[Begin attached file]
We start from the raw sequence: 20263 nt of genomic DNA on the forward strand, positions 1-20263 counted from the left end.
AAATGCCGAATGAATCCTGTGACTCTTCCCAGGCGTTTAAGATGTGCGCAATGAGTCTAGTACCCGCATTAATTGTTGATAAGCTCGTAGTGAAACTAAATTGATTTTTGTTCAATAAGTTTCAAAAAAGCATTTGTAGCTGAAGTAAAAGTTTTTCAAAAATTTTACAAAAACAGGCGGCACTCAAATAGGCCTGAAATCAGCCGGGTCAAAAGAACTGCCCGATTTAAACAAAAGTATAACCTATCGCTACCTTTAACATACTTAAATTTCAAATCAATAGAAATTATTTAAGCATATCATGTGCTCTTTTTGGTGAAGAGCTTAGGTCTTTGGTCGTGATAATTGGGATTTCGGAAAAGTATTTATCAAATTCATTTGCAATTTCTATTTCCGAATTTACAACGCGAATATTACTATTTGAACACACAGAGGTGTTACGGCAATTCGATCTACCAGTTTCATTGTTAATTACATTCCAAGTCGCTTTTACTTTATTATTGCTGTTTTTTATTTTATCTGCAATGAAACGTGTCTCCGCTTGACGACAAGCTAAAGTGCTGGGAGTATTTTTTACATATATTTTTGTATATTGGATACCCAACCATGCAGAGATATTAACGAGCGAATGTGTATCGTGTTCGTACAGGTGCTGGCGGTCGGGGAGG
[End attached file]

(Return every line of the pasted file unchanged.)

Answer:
We start from the raw sequence: 20263 nt of genomic DNA on the forward strand, positions 1-20263 counted from the left end.
AAATGCCGAATGAATCCTGTGACTCTTCCCAGGCGTTTAAGATGTGCGCAATGAGTCTAGTACCCGCATTAATTGTTGATAAGCTCGTAGTGAAACTAAATTGATTTTTGTTCAATAAGTTTCAAAAAAGCATTTGTAGCTGAAGTAAAAGTTTTTCAAAAATTTTACAAAAACAGGCGGCACTCAAATAGGCCTGAAATCAGCCGGGTCAAAAGAACTGCCCGATTTAAACAAAAGTATAACCTATCGCTACCTTTAACATACTTAAATTTCAAATCAATAGAAATTATTTAAGCATATCATGTGCTCTTTTTGGTGAAGAGCTTAGGTCTTTGGTCGTGATAATTGGGATTTCGGAAAAGTATTTATCAAATTCATTTGCAATTTCTATTTCCGAATTTACAACGCGAATATTACTATTTGAACACACAGAGGTGTTACGGCAATTCGATCTACCAGTTTCATTGTTAATTACATTCCAAGTCGCTTTTACTTTATTATTGCTGTTTTTTATTTTATCTGCAATGAAACGTGTCTCCGCTTGACGACAAGCTAAAGTGCTGGGAGTATTTTTTACATATATTTTTGTATATTGGATACCCAACCATGCAGAGATATTAACGAGCGAATGTGTATCGTGTTCGTACAGGTGCTGGCGGTCGGGGAGG